Job 15:14 (CSB)
14 What is a mere human, that he should be pure, or one born of a woman, that he should be righteous?
Eliphaz has listened to Job reply to himself and the other friends, and now begins his second monologue, a reply to Job. He immediately attacks Job, accusing him of being unwise, and condemning himself with his words. It is clear that Eliphaz, just as the other friends, have presupposed Job’s guilt, and therefore assume anything Job says only continues to pile upon his guilt before God.
Eliphaz then charges Job with arrogance. Through a series of rhetorical questions he implies that Job has taken a vain position of greater intellect and knowledge not only of his friends, but of the elders. He even charges that Job holds himself in such high esteem that Job finds himself above God, as evidenced by Job’s words against God.
Eliphaz now broadens his speech to address the human condition of falling short of God’s purity and righteousness. In Job 15:14 is a fantastic example of the sinfulness of man, in the form of a rhetorical question. He then follows it up with another rhetorical question that supports the charge that if not even the angels are seen as pure by God, how much more corrupt is man, who “drinks injustice like water”! Although the charge is against all men, obviously the intent is to contrast Job’s speech with the quite accurate depiction of man’s status before God.
Eliphaz then begins his provision of advice and guidance for Job. He obviously values the wisdom of elders, and cites it as the his source. Even if we grant that Eliphaz is genuinely trying to help Job by providing what he feels is reliable guidance, we see that he continues based upon an incorrect presupposition of Job’s guilt, and therefore his remedy, however theologically sound, is off target.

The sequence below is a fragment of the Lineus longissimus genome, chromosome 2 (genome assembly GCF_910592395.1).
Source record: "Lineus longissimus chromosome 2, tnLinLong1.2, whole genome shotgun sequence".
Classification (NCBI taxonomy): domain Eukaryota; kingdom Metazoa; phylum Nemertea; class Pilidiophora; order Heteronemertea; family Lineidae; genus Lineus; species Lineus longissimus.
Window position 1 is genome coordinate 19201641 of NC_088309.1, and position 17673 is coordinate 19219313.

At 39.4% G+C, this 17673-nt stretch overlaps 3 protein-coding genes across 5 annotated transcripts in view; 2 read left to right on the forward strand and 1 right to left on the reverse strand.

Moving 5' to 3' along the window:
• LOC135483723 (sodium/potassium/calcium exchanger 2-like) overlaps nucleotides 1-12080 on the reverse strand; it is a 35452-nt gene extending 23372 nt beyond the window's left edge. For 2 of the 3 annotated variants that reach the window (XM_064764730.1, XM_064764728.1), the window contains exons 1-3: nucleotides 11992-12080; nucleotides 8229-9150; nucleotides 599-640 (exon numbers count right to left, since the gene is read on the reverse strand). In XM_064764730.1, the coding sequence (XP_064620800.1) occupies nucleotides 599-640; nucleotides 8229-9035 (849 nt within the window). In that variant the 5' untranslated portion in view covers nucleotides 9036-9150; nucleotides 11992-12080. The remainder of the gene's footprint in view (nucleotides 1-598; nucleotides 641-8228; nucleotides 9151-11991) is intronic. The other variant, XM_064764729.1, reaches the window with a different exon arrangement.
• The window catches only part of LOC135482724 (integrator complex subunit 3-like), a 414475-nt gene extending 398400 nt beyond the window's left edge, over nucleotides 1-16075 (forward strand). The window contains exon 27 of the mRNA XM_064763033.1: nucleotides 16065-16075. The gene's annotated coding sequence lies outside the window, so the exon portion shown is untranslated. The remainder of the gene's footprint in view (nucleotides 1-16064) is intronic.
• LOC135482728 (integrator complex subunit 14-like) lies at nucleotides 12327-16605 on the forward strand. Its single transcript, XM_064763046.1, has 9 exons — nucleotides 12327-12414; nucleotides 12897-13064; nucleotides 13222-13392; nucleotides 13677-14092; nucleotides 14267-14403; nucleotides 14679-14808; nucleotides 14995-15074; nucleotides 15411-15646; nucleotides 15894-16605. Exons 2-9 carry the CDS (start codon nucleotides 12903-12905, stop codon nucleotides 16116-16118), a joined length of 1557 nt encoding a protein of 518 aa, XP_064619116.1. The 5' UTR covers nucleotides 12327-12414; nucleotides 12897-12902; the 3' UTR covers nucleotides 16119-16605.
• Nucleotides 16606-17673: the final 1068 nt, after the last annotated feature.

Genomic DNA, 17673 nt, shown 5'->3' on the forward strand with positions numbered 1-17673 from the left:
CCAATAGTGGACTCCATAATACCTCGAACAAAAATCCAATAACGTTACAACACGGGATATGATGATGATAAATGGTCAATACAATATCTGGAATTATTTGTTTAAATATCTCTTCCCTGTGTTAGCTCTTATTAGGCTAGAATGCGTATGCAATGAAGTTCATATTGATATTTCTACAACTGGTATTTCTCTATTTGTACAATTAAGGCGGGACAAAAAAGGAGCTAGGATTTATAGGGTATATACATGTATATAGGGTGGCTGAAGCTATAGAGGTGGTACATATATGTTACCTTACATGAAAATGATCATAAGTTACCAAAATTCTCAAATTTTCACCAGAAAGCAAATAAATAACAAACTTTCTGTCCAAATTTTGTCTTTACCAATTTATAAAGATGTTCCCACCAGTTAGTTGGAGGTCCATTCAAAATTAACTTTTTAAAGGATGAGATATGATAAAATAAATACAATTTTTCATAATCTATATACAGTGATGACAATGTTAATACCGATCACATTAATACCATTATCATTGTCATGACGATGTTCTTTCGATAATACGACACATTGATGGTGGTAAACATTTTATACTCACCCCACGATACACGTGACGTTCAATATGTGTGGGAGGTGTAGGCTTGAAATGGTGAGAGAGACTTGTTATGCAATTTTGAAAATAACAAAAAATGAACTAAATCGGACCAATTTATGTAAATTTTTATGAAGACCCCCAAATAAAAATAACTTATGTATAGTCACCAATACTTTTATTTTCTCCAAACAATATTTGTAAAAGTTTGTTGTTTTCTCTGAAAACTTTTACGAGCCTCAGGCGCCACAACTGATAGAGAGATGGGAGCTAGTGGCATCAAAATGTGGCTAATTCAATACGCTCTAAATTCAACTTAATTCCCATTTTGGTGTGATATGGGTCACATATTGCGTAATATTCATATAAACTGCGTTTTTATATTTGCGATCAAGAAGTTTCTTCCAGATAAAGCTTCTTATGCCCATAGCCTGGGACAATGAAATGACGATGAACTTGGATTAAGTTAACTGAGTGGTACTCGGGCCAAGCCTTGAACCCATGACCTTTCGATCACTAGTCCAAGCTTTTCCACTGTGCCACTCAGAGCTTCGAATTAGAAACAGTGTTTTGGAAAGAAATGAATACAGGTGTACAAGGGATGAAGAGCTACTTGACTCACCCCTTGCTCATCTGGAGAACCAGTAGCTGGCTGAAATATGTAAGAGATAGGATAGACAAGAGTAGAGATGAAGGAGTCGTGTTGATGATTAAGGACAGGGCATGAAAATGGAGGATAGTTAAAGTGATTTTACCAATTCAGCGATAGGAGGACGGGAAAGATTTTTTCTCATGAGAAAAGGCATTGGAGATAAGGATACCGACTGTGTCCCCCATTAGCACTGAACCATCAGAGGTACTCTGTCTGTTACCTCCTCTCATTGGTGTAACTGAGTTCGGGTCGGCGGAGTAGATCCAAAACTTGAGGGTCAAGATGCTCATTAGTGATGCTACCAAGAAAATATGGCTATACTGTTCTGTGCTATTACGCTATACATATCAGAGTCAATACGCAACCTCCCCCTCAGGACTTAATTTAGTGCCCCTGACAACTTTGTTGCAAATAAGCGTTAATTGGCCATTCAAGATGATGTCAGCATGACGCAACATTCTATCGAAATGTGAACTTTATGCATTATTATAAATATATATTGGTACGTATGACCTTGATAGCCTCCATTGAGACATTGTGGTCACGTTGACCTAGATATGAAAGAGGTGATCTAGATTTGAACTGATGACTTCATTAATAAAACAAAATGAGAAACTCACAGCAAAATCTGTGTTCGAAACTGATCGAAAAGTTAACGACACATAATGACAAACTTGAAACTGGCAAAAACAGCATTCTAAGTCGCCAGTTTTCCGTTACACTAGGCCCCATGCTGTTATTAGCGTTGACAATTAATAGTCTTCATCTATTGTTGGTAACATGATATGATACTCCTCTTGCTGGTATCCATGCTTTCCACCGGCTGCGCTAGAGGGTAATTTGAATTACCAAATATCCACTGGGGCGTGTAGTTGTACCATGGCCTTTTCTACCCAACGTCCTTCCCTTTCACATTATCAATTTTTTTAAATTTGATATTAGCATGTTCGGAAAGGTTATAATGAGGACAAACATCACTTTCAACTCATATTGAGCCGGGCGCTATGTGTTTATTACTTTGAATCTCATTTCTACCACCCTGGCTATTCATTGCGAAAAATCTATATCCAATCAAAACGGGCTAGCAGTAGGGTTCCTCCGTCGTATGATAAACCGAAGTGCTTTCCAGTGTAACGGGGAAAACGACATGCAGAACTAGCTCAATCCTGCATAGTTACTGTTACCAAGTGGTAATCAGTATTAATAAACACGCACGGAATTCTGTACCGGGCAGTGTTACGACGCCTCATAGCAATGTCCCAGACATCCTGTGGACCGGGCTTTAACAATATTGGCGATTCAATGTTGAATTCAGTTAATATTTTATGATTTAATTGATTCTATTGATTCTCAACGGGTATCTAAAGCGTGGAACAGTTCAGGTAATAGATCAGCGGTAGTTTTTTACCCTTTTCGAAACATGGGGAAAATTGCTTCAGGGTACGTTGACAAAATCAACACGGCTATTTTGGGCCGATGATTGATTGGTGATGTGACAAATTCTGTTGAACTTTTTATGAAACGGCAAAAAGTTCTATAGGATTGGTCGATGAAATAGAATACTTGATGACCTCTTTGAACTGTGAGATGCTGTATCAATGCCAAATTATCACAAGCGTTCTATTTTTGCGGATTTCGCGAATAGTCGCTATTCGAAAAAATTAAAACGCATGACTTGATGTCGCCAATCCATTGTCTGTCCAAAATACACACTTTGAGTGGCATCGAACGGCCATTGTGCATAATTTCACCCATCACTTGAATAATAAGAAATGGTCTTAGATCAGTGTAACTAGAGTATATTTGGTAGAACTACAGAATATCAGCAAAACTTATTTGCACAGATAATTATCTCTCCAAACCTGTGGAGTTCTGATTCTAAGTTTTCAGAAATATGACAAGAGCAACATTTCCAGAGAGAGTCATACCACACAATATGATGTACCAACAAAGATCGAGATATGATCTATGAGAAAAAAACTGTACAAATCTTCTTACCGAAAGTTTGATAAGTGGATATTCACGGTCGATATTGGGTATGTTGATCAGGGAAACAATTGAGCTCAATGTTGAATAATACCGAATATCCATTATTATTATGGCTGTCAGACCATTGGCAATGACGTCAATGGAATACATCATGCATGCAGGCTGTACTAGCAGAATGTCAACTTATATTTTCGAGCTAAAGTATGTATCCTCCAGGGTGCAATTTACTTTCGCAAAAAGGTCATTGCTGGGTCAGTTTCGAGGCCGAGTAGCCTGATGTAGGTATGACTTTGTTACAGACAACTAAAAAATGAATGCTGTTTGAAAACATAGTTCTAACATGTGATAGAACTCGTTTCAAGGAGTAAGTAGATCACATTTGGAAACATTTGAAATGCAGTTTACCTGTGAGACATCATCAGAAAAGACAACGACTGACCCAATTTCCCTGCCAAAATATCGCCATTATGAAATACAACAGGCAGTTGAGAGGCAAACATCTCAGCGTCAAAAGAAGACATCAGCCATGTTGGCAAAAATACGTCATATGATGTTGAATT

Eliphaz again equates Job with a wicked, unrepentant sinner in the closing portion of his speech. He essentially reminds job of the principle of reaping what is sown. In other words, the man who stands opposed to God, reaps the terror, dread, darkness, poverty, and trouble that comes from such a stance. There seems to be at least a hint of Eliphaz correlating much of the trouble of the wicked to what Job has experienced. It would seem hard to mistake Job 15:29 and Job 15:34 as paralleling Job’s loss of wealth and his children. Although Eliphaz prefaces all this as applying to the generic “wicked man”, it seems clear he is directing it towards Job, and the accusations seem hard to miss in context.
Lord, thank you for the wisdom that you often pass along even in the words of one who is missing the mark! You have used the words of Eliphaz to Job to remind us of our place before you, of our depravity and sin, and our need for your mercy and love. We praise you for Jesus, and your gift of grace through faith! I pray that we would be convicted of your truth, and not unjustly condemn our brothers and sisters, but certainly speak your truth in love. Amen.